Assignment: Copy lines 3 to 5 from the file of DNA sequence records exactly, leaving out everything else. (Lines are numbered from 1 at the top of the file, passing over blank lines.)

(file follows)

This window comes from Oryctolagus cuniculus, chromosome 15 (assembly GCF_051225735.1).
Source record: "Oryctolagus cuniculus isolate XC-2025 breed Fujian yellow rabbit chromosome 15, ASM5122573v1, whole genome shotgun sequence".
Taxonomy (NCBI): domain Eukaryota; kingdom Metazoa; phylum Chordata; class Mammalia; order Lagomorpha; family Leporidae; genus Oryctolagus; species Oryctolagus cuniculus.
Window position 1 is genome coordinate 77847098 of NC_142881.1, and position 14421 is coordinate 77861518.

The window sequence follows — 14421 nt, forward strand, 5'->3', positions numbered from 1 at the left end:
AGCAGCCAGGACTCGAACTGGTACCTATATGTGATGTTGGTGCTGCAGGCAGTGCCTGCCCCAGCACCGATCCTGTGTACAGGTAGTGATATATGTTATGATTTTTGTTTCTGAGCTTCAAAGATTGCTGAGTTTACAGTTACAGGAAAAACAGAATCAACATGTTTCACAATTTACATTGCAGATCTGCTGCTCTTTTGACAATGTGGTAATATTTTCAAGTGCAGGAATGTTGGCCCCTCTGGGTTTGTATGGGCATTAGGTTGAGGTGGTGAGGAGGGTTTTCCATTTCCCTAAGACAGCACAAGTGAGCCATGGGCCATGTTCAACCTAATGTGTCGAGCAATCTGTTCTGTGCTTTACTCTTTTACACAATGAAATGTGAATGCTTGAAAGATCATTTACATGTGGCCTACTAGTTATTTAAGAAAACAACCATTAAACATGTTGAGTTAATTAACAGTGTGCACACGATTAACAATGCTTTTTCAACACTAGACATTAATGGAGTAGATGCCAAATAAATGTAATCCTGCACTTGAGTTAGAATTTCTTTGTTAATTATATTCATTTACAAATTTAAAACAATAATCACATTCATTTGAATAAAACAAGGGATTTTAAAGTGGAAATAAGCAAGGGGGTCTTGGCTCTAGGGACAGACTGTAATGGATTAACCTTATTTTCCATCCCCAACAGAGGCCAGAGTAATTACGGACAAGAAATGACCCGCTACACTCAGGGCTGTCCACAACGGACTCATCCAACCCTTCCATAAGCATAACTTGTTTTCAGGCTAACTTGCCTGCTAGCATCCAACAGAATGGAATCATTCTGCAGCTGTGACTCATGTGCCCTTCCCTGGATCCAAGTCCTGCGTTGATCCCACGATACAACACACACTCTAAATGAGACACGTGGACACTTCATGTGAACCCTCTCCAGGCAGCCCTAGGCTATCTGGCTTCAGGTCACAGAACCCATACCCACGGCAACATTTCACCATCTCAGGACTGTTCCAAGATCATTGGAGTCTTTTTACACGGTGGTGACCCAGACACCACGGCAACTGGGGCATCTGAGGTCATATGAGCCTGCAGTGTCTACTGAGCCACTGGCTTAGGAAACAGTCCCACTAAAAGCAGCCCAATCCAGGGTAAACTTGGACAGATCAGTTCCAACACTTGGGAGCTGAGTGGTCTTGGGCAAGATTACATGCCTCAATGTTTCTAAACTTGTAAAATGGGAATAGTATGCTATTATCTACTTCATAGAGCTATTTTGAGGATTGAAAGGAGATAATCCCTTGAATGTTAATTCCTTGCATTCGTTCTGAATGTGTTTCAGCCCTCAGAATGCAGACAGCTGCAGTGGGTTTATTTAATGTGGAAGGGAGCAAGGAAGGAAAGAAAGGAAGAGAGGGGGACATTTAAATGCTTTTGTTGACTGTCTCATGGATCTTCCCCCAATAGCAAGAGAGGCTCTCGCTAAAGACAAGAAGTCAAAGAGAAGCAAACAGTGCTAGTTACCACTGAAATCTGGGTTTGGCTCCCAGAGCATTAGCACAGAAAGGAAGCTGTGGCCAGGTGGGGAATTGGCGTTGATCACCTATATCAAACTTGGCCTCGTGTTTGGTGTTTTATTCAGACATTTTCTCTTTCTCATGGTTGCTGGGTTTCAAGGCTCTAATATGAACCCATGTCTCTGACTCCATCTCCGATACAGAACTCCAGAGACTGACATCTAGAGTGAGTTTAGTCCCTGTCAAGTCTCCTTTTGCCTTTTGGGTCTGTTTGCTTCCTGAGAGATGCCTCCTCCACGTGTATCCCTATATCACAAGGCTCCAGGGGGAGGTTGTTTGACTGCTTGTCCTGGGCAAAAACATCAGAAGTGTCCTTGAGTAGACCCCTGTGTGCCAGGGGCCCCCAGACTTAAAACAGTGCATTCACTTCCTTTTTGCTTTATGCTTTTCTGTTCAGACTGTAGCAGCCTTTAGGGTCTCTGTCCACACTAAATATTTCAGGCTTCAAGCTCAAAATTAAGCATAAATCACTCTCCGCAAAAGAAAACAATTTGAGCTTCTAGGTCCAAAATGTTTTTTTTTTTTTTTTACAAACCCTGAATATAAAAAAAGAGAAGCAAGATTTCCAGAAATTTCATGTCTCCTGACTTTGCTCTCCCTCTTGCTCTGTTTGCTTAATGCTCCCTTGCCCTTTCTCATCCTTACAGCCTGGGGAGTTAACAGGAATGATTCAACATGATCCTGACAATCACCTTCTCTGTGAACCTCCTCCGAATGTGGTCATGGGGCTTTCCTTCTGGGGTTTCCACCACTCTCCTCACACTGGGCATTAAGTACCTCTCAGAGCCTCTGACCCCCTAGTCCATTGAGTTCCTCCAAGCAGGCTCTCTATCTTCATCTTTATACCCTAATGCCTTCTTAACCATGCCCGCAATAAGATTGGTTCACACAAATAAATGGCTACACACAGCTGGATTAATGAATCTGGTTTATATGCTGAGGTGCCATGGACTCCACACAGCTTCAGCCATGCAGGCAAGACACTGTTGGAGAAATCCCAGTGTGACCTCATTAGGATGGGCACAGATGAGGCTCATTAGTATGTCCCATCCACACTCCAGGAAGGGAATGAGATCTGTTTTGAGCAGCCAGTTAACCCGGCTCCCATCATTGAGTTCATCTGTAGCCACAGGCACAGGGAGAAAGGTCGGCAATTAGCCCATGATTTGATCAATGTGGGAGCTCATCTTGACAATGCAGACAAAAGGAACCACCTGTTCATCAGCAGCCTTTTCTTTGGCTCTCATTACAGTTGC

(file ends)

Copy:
Taxonomy (NCBI): domain Eukaryota; kingdom Metazoa; phylum Chordata; class Mammalia; order Lagomorpha; family Leporidae; genus Oryctolagus; species Oryctolagus cuniculus.
Window position 1 is genome coordinate 77847098 of NC_142881.1, and position 14421 is coordinate 77861518.

The window sequence follows — 14421 nt, forward strand, 5'->3', positions numbered from 1 at the left end: